Birth date: July 9, 1932
Death date: June 29, 2021
Birth place: Chicago, Illinois
Birth name: Donald Harold Rumsfeld
Father: George Donald Rumsfeld, a real estate salesman
Mother: Jeannette (Huster) Rumsfeld
Marriage: Joyce (Pierson) Rumsfeld (1954-June 29, 2021, his death)
Children: Nick, Marcy and Valerie
Education: Princeton University, B.A. in Political Science, 1954
Military service: US Navy pilot and flight instructor, 1954-1957; US Navy Reserves, 1957-1989, retired as a captain
Rumsfeld has won the Presidential Medal of Freedom (1977) and the Woodrow Wilson Award from Princeton University (1985).
Was captain of the football and wrestling teams at Princeton.
1959 - Joins the staff of Michigan Congressman Robert Griffin.
1960-1962 - Works at investment banking company, A.G. Becker in Chicago.
1962 - Is elected to the House of Representatives from Illinois’ 13th District. During Rumsfeld’s years in Congress, he supports the war in Vietnam and the 1964 Civil Rights Act, while opposing many of President Lyndon B. Johnson’s “Great Society” programs.
1964, 1966 and 1968 - Is reelected to the House.
1969 - Is appointed director of the Office of Economic Opportunity by President Richard Nixon.
1971-1972 - Counselor to President Nixon and Director of the Economic Stabilization Program.
1973-1974 - Ambassador to NATO.
1974-1975 - Chief of staff for President Gerald Ford.
1975-1977 - Secretary of defense under Ford.
1977-1985 - Returns to private life, as president and CEO of G.D. Searle & Co., a pharmaceutical firm.
1983 - Visits the Middle East on a diplomatic mission as a special representative of President Ronald Reagan.
1985 - Is appointed senior adviser to William Blair & Co., an investment bank based in Chicago.
1990-1993 - CEO of General Instrument Corp.
1996 - Economic adviser and national chairman for the presidential campaign of Bob Dole.
1997 - Is named chairman of the board of Gilead Sciences.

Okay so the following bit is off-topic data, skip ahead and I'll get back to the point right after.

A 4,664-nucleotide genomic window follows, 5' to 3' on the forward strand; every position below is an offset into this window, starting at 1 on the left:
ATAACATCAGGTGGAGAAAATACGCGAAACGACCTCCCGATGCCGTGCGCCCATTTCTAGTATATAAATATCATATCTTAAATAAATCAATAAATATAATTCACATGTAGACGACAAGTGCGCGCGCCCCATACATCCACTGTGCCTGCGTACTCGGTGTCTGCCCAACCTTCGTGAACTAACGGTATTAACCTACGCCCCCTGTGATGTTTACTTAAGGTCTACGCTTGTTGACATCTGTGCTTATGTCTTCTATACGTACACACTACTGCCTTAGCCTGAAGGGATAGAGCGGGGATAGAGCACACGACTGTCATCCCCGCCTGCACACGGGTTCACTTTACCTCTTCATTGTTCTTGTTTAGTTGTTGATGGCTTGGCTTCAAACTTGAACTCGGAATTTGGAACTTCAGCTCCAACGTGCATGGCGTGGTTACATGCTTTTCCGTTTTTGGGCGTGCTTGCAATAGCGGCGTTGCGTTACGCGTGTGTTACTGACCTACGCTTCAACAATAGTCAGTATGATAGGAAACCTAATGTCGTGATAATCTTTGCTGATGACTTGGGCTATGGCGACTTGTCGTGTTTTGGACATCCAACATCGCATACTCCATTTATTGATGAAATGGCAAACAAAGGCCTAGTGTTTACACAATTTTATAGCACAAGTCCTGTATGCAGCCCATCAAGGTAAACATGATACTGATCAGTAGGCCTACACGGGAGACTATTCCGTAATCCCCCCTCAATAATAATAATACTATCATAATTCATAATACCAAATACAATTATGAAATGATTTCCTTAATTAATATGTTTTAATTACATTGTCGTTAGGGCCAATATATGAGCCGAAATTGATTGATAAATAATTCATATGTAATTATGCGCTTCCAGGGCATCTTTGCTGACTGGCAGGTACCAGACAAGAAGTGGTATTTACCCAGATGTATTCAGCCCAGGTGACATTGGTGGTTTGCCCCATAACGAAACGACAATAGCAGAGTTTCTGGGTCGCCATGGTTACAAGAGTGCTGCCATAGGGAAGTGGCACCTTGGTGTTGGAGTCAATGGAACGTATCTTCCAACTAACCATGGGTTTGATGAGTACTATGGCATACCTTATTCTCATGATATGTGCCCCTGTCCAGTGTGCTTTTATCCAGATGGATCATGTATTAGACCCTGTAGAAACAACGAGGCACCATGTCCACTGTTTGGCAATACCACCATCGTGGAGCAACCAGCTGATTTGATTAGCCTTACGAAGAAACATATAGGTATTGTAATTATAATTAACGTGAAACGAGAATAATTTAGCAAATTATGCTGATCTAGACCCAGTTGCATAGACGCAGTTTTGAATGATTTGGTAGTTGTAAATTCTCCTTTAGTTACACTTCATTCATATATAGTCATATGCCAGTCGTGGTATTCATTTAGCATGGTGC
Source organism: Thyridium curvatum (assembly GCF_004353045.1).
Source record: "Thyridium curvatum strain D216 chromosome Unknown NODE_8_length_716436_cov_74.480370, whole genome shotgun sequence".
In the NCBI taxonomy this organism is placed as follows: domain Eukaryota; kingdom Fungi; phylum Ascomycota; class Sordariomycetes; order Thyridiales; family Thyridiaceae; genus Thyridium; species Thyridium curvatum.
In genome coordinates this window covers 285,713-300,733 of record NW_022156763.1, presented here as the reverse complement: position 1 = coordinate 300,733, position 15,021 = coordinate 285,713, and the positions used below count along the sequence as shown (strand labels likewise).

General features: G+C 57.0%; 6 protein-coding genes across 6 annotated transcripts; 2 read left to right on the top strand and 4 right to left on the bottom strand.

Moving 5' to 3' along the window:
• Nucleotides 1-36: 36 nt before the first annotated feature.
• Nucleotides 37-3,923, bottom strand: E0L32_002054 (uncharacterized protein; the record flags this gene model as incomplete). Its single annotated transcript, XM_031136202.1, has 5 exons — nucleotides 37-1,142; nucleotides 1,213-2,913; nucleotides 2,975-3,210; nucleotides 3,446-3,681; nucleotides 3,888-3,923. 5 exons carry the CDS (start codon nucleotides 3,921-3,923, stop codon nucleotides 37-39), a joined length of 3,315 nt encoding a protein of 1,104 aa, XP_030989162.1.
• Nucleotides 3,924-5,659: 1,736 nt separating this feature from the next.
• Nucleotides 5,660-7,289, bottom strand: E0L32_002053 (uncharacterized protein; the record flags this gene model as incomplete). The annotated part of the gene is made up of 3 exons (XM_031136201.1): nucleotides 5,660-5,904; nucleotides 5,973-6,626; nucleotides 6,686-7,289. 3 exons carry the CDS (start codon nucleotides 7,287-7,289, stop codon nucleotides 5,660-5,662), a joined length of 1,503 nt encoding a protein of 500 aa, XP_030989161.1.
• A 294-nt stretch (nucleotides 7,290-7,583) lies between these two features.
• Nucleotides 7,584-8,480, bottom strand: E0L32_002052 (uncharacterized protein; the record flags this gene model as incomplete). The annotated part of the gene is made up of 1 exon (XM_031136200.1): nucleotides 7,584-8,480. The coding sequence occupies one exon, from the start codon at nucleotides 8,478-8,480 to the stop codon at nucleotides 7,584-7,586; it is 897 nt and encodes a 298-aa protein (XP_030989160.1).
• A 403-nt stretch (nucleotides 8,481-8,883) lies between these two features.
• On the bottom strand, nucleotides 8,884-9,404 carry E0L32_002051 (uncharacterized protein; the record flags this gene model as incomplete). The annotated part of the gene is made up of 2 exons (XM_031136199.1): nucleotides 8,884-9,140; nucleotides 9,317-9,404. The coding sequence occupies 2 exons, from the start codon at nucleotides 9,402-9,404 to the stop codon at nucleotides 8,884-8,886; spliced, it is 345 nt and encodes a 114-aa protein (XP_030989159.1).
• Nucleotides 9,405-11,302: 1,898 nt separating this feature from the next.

1998 - Chairs the bipartisan Commission to Assess the Ballistic Missile Threat to the United States.
December 28, 2000 - Nominated by President-elect George W. Bush as secretary of defense.
January 20, 2001 - Rumsfeld becomes the secretary of defense. At the time, he is the oldest person appointed as defense secretary. When Rumsfeld served as secretary of defense in the Ford Administration, he was the youngest person to hold that post.
March 23, 2004 - Rumsfeld testifies before the 9-11 Commission.
May 2004 - Makes a surprise trip to Iraq. Visits Abu Ghraib prison in the wake of a detainee abuse scandal.
November 8, 2006 - President Bush announces that Rumsfeld is stepping down and will be replaced by Robert Gates.
September 7, 2007 - The Hoover Institution, a conservative think tank at Stanford University, announces that Rumsfeld has been appointed as a distinguished visiting fellow. The move draws criticism from the school’s faculty, staff, students and alumni. Thousands sign an online petition objecting to the appointment.
December 11, 2008 - A Senate Armed Forces Committee report on detainee treatment is released. The committee concludes that Rumsfeld’s authorization of harsh interrogation techniques at the detention center in Guantánamo Bay directly caused the abuse of prisoners there.
February 2011 - Rumsfeld’s book, “Known and Unknown: A Memoir,” is published.
August 29, 2013 - “The Unknown Known,” Errol Morris’ documentary about Rumsfeld, premieres at the Telluride Film Festival.
June 6, 2015 - The Times of London publishes an article, “Bush was wrong on Iraq, says Rumsfeld.” In the story, Rumsfeld says he had doubts about the viability of establishing a democracy in Iraq. Days later, Rumsfeld tells CNN that his remarks do not contradict his previous statements defending the decision to invade Iraq.
January 2016 - Churchill Solitaire, a mobile app Rumsfeld helped develop, is released. The app is free, but a portion of the proceeds from the sale of upgrades and features benefit “charitable causes that support wounded military veterans and their families, and that advance the legacy and heritage of Winston Churchill.”
January 24, 2018 - George Washington University’s National Security Archive releases the first installment of an estimated 59,000 pages of short memos, nicknamed “snowflakes,” from when Rumsfeld served as defense secretary under Bush.